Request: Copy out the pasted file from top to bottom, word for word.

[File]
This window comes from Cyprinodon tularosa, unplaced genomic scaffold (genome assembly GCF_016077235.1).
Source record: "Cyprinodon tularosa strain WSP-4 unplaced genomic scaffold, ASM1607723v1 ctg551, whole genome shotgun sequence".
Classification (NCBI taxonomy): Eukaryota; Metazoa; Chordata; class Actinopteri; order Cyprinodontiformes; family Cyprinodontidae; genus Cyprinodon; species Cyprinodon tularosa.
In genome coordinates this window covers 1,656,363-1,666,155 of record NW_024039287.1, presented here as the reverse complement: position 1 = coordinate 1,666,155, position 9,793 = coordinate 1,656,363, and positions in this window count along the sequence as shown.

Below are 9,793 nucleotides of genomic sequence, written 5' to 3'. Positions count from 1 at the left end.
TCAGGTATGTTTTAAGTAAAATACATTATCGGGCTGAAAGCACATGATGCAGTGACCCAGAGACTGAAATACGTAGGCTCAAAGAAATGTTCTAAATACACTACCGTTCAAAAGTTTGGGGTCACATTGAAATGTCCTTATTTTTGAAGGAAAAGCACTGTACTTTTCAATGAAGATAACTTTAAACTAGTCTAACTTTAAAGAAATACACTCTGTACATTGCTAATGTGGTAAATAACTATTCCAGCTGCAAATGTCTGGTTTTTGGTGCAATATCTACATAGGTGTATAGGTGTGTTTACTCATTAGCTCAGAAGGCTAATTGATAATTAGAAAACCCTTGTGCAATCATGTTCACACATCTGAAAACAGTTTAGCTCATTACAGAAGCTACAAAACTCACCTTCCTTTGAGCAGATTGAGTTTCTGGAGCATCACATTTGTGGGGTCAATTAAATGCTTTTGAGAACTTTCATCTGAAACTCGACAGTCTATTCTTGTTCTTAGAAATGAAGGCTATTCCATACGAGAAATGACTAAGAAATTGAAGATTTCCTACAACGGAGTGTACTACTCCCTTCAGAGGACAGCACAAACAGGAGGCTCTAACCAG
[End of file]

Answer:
This window comes from Cyprinodon tularosa, unplaced genomic scaffold (genome assembly GCF_016077235.1).
Source record: "Cyprinodon tularosa strain WSP-4 unplaced genomic scaffold, ASM1607723v1 ctg551, whole genome shotgun sequence".
Classification (NCBI taxonomy): Eukaryota; Metazoa; Chordata; class Actinopteri; order Cyprinodontiformes; family Cyprinodontidae; genus Cyprinodon; species Cyprinodon tularosa.
In genome coordinates this window covers 1,656,363-1,666,155 of record NW_024039287.1, presented here as the reverse complement: position 1 = coordinate 1,666,155, position 9,793 = coordinate 1,656,363, and positions in this window count along the sequence as shown.

Below are 9,793 nucleotides of genomic sequence, written 5' to 3'. Positions count from 1 at the left end.
TCAGGTATGTTTTAAGTAAAATACATTATCGGGCTGAAAGCACATGATGCAGTGACCCAGAGACTGAAATACGTAGGCTCAAAGAAATGTTCTAAATACACTACCGTTCAAAAGTTTGGGGTCACATTGAAATGTCCTTATTTTTGAAGGAAAAGCACTGTACTTTTCAATGAAGATAACTTTAAACTAGTCTAACTTTAAAGAAATACACTCTGTACATTGCTAATGTGGTAAATAACTATTCCAGCTGCAAATGTCTGGTTTTTGGTGCAATATCTACATAGGTGTATAGGTGTGTTTACTCATTAGCTCAGAAGGCTAATTGATAATTAGAAAACCCTTGTGCAATCATGTTCACACATCTGAAAACAGTTTAGCTCATTACAGAAGCTACAAAACTCACCTTCCTTTGAGCAGATTGAGTTTCTGGAGCATCACATTTGTGGGGTCAATTAAATGCTTTTGAGAACTTTCATCTGAAACTCGACAGTCTATTCTTGTTCTTAGAAATGAAGGCTATTCCATACGAGAAATGACTAAGAAATTGAAGATTTCCTACAACGGAGTGTACTACTCCCTTCAGAGGACAGCACAAACAGGAGGCTCTAACCAG